Part of this evolution involves the mixing and melding of totally disparate sonic worlds, the dissolution of rigid genre rules. And though Chloe was drawn into the mix through her “attraction to bass, and the simplicity you can find in electronic music”, being at the forefront of this new sonic avant-garde was never necessarily the goal. “I’ve never really related to the universe around [dance music], or the places where it was being played out,” she says. Indeed, her club-leaning sound, which can flit from UK bass to industrial hip-hop in the blink of an eye, speaks to an unquenchable need for experimentation, rather than any burning desire to reconfigure the sound of an entire genre.

Jewellery Chloe's own.

The artist’s many influences for FEVER DREAM stretch far beyond the realm of dance. A cursory scroll through her Spotify library will likely lead you careening from the brash noise rock of Sonic Youth and Yves Tumor to the pioneering drill of Chief Keef or stirring witch house efforts by XXYYXX, than, say, to a skeletal take on a classic UKG floor-filler. Such misconceptions constitute a wider theme within FEVER DREAM. “What do I reflect? How do others see me?” the singer asks, taking herself to task in the project’s hand-drawn artwork. Armed with a caricaturist’s pencil, Chloe sketches a twisted self- portrait with big brains, eyes locked in a perpetual rolling state and rounds it off with a fierce snarl to match.

Citing FEVER DREAM as the widest palette she’s worked on to date, the artist is relishing being finally able to give space to life’s conflicting states of emotion after five throbbingly murky EPs. From impulsivity and defiance to lust and even misjudgments of the self, it’s an exploration that, through her reluctance to detail explicitly, Chloe hopes will speak for itself. “I was able to process more experiences that I will say I’m happy to leave in the past. They still resonate with me to this day,” she says of the countless demo tests and isolated recording sessions it took to get here, “but they’re released.”

Work for the project unofficially dates back to Chloe’s bolshy 2019 EP, Naughty Dog. “SILVER A (TITN Part 2)” was pulled from the ranks last minute as it was not quite as preened to lyrical perfection as the artist had in mind. The disorientating trap ballad finds new life on FEVER DREAM, alongside the work of innovative spitters like Matt Ox, 6454R and NENE, and hypnotic pulse-raisers like “POKERFACE”. On that track, beside a couple of stripped, swooping synths, Chloe’s vocals aren’t sung but whispered into the ear like a secret, forging an intimate connection that speaks to the album’s breaking down of artifice, a melding of vulnerability and excitement that refuses to be brought down.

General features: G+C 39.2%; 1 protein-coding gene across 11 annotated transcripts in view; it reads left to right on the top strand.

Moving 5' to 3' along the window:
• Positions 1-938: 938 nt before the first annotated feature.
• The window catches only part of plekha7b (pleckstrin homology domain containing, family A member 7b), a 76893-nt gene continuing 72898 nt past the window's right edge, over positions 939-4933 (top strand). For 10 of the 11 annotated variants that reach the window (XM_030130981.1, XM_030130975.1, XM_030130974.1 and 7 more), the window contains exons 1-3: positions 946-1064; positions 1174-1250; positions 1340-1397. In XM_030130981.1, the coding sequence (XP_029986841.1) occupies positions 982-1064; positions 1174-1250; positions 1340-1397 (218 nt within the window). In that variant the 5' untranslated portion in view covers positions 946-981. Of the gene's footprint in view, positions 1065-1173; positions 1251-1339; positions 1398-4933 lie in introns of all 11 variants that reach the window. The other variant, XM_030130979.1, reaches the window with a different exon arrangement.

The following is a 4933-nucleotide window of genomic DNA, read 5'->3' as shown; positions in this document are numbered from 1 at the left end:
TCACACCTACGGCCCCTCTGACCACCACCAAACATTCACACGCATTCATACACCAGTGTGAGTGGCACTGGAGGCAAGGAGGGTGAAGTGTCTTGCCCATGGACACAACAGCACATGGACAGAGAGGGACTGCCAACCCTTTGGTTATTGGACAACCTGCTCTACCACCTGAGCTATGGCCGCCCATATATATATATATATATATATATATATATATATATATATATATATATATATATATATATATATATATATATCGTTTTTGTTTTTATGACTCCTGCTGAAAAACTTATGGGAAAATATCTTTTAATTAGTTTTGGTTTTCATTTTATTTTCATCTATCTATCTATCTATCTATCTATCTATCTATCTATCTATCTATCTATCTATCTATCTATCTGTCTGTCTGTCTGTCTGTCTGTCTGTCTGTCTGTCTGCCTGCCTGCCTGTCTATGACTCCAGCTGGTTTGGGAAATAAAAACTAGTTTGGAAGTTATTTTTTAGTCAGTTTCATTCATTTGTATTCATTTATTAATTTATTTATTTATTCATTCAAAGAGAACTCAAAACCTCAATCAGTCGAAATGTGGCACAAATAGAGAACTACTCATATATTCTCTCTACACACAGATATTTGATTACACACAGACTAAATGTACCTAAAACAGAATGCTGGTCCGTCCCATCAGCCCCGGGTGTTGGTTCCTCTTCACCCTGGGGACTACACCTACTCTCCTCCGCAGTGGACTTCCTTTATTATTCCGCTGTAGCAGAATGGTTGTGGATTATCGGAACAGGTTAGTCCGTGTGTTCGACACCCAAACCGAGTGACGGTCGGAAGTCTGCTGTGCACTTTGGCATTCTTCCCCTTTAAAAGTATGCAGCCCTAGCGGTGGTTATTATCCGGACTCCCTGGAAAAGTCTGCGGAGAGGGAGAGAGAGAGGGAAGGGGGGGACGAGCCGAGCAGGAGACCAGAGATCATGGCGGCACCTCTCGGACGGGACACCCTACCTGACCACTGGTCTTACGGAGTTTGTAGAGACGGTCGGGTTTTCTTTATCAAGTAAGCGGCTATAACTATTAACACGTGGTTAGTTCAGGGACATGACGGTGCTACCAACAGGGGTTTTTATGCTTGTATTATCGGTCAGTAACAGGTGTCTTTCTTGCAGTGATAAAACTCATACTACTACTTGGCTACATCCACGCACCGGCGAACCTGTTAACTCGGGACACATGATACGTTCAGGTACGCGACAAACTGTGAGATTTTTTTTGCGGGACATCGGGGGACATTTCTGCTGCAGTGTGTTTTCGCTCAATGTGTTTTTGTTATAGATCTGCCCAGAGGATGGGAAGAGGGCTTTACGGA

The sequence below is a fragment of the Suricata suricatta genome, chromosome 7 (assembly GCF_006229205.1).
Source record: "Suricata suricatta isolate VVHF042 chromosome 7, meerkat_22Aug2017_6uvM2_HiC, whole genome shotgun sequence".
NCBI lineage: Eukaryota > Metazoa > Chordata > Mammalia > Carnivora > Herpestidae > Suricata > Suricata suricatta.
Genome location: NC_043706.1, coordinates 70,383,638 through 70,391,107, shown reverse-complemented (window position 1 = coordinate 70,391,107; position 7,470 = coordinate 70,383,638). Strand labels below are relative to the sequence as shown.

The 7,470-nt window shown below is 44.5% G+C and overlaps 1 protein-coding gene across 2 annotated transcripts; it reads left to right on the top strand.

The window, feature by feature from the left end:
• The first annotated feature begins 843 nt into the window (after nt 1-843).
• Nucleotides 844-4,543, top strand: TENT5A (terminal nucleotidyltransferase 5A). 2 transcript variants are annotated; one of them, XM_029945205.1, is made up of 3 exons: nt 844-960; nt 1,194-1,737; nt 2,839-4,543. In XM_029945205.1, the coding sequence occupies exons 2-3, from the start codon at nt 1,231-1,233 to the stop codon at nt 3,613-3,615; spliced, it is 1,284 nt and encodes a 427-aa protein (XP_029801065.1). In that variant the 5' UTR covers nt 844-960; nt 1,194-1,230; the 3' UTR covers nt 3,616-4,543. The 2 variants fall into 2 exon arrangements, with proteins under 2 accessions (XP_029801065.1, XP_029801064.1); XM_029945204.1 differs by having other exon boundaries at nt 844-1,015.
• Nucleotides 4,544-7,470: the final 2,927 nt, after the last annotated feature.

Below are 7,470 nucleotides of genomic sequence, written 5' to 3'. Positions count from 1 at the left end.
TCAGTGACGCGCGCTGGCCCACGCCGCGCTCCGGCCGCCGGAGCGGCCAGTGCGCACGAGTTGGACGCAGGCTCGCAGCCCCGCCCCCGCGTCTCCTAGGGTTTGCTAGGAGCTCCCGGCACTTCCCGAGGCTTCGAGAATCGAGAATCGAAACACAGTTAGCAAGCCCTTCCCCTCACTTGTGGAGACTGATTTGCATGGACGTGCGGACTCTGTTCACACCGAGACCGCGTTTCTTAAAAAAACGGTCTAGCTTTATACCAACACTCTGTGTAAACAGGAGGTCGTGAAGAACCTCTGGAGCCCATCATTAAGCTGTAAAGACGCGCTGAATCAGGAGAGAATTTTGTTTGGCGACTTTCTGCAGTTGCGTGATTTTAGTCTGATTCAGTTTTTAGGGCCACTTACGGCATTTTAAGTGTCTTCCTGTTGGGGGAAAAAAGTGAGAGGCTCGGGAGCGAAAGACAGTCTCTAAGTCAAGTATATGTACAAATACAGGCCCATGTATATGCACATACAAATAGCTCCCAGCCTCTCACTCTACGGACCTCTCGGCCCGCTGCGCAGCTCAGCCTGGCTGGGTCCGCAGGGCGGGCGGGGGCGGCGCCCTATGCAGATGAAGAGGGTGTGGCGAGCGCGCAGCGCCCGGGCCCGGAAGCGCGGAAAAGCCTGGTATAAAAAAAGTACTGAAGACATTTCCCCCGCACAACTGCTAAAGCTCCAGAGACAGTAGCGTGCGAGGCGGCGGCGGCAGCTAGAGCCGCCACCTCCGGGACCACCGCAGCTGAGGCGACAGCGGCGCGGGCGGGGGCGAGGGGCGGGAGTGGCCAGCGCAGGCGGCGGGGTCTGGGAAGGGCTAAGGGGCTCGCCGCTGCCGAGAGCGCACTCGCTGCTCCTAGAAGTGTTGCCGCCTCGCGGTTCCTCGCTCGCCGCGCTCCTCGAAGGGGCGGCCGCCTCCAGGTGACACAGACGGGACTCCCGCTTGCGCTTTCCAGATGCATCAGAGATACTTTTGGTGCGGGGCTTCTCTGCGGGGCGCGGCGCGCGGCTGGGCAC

Chloe wears jacket by AV VATTEV, vest by HELMUT LANG and shorts stylist’s own.

Whatever barriers the singer had previously erected found themselves broken down entirely on “NEVER”, the project’s final emotional gut punch. Made with the Stockholm-born producer Woesum (Yung Lean, Namasenda), the track is a complete change of pace and slows the record to a melodic halt while dealing solely in the harrowing beauty of grief. It’s the artist at her best and most otherworldly, consoling an unnamed apparition – “Give me your hand and you’ll feel me / You’ll never be alone (because I’m still here with you)” – while realising it might be time to let go.

It’s more than four months post-release when we speak, and Chloe’s main focus is now translating these experiences into her live show. Amid a global tour spanning Bristol to Bangkok, she’s showing absolutely no signs of slowing down. “I’m inspired all the time by new energies and new things around me. Whenever I’m touring, that’s also the occasion for me to make this music,” she says. “Whenever I get to play live, it just feels like a real exchange that I get to have with the people who listen.”

The artist still finds herself in disbelief that this is her journey. But as with most of life’s twisted caveats, taking stock is futile, the next hurdle is already fast approaching. “Right now I just see myself experimenting in a lot of different ways, more mediums,” she offers vaguely of any plans of a follow-up effort. “I guess that’s it. And that’s a beautiful thing.”

Chloe wears jacket by PETER DO, shirt and tie stylist’s own and glasses by GUCCI.
  • StylistMatt King
  • Art DirectorKat Beckwith
  • Editorial LeadNessa Humayun
  • Make-up ArtistRosie McGinn
  • Hair StylistReiss Alexander
  • Photography AssistantChelsea Nawanga
  • Styling AssistantFraser Kenneth
  • ProducerKay Riley
  • Producer Nessa Humayun
  • Production AssistantAbby Rothwell